Some prints may be more prone to overheating the drivers than other prints, due to varying patterns of motion, especially if resonant vibrations and rattling occur. If missed steps or shifts occur, a lower Vref may help by limiting current to a greater extent. Reducing max acceleration settings for the affected axes can also help, as a low enough setting will eliminate resonance. Adding a fan to the electronics enclosure can further aid in keeping the drivers from overheating.
Both motor types have reportedly been used for Z, but since driver current is split between two Z motors, Vref could be set to give the full 2A capacity of the A4988 driver without overdriving either type. That probably isn't needed, since the Z axis doesn't require high speed or acceleration, and the driver would probably overheat without additional cooling. Somewhere in the range of Vref = 0.5-0.7V (yielding 1.25-1.75A) will most likely work fine, but your mileage and preferences may vary, particularly if your Z leadscrews, etc aren't well aligned/cleaned/lubed.**
[** A note regarding Z axis series connection: The stock arrangement is that the two Z motors are driven in parallel, meaning they each get 1/2 of the current limit set by trimpot adjustment. On the other hand when connected in series, each motor gets the full current limit. If you change to a series connection, as in this upgrade http://rigidtalk.com/wiki/index.php?title=Z-Axis_Stepper_Motor_-_Series_Connected_Splitter_Board , be sure to check and readjust the trimpot to give the correct current limit for a single motor.]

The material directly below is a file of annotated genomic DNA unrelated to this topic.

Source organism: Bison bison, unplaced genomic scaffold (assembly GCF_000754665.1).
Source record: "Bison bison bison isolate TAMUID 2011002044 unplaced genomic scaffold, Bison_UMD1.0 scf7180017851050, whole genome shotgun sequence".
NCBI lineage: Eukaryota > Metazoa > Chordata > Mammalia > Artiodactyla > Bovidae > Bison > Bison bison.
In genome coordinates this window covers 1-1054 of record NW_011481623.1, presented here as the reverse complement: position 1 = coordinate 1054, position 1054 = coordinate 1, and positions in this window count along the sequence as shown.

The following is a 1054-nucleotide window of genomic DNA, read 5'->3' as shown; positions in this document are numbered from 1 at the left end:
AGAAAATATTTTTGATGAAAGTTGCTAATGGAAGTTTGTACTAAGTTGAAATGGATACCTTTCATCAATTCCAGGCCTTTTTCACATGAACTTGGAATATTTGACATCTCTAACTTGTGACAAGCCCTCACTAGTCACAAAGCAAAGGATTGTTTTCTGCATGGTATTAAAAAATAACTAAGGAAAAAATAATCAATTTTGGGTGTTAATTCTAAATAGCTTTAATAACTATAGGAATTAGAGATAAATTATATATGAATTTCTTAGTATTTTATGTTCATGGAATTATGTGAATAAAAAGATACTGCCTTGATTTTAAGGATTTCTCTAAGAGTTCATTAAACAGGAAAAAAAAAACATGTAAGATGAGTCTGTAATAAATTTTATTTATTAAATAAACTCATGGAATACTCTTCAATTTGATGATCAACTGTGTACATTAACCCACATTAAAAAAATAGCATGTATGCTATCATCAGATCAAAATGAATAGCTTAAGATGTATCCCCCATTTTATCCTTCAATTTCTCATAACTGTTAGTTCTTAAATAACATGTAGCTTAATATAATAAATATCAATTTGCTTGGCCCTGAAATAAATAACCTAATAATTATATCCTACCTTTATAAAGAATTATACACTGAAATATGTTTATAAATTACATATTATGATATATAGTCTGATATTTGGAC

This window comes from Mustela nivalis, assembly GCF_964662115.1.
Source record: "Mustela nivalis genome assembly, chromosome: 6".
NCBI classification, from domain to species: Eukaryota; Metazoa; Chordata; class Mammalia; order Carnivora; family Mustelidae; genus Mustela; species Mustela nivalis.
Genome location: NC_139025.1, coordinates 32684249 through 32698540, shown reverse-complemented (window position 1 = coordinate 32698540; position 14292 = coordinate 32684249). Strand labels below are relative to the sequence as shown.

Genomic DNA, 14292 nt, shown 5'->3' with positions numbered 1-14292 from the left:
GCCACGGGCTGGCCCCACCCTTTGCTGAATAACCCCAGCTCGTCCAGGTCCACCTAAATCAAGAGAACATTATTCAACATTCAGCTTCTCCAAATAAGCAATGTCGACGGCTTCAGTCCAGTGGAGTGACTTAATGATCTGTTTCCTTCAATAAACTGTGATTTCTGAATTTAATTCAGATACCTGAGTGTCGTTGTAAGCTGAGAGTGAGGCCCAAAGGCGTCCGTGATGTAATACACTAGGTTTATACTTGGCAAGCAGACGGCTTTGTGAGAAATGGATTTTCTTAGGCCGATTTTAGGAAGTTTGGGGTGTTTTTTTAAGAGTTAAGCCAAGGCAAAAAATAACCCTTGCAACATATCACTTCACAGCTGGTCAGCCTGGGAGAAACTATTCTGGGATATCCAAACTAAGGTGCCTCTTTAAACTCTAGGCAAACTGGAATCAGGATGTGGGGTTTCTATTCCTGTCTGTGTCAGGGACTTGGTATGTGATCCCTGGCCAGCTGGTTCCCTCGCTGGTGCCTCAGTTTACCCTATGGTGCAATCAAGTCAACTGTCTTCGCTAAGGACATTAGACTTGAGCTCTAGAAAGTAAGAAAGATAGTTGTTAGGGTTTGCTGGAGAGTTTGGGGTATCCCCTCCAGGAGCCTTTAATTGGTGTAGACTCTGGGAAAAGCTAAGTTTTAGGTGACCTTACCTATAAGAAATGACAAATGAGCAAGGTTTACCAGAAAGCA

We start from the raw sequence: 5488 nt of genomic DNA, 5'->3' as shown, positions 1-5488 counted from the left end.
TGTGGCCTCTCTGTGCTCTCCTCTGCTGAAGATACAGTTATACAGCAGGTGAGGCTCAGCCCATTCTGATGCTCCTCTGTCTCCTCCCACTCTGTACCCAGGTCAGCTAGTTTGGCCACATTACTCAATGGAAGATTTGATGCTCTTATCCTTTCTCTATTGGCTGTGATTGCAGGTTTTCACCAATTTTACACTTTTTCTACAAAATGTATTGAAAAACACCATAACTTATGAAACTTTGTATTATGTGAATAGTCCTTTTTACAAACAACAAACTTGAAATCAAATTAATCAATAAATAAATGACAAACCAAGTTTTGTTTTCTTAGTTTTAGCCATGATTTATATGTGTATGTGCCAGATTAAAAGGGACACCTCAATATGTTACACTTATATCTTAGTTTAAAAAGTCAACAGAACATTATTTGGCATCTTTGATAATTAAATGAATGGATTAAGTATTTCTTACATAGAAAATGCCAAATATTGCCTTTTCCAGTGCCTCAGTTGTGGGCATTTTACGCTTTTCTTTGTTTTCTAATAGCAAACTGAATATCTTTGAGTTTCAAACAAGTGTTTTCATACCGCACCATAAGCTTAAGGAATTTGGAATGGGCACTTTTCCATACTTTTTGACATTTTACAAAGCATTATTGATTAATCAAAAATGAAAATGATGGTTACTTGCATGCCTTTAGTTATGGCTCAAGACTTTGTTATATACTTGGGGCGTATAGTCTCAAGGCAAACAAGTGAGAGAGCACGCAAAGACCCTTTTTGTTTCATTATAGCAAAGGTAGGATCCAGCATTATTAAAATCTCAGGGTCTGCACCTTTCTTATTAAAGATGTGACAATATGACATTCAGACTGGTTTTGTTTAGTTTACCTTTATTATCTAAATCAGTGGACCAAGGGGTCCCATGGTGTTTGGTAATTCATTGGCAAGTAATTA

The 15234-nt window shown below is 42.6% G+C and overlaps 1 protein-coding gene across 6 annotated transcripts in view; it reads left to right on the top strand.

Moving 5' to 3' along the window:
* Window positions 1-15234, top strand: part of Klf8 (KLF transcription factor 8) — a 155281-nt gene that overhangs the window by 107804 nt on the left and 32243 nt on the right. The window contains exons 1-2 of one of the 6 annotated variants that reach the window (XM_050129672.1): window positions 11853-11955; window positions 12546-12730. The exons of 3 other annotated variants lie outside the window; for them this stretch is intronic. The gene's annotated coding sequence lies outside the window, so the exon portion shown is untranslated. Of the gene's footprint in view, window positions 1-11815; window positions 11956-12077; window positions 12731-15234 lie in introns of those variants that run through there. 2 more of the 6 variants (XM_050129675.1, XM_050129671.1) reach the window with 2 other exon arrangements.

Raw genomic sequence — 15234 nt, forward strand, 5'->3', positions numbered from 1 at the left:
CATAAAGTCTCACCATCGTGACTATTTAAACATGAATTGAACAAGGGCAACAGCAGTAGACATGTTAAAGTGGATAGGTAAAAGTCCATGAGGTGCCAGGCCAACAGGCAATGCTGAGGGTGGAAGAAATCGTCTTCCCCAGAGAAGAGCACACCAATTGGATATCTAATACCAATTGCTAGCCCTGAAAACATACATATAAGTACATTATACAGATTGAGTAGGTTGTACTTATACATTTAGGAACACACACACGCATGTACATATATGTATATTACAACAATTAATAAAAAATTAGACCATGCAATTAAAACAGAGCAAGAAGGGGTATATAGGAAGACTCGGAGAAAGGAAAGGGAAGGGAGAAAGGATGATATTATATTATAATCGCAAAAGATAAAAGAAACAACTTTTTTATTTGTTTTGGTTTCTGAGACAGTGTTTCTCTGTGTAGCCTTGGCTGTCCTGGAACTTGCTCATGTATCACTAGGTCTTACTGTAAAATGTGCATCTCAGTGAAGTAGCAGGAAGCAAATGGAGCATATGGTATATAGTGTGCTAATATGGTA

The trimpots can be adjusted with the board on the bench (with or without motor cables connected) or installed in the printer. Use a nonmetal screwdriver (plastic or ceramic) to avoid short circuits. The metal adjuster wheel of each trimpot is at wiper voltage, so it can be probed to measure Vref. Again, be very careful not to damage the adjuster, and be careful not to short it to anything else with the probe. Ground can be tapped at the X limit switch or at the left front pin of the LCD connector on the Rigidboard, but don't short it to surrounding pins, etc. AT YOUR OWN RISK you can use a metal screwdriver (yes, the one that you know you shouldn't be using) connected to a meter probe, to directly view the voltage as you adjust it. But don't blame the wiki if magic smoke comes out! Don't try that if you aren't fully comfortable with what you are doing, and keep in mind that a blown driver most likely means replacing your board.
A PDF of the schematic can be found here: http://www.rigidtalk.com/download/file.php?id=5 [Note that there appear to be some labeling discrepancies between the schematic and the board, e.g., the trimpot (R75) and voltage divider fixed resistor (R64) associated with E0/Extr A on the board are associated with E1/Extr B in the schematic. Based on measured voltages the fixed resistor for each trimpot is probably 49.9K, although the schematic shows 40K for 4 of them]
For more info on stepper drivers: http://www.pololu.com/product/1183 ; http://reprap.org/wiki/Pololu_stepper_driver_board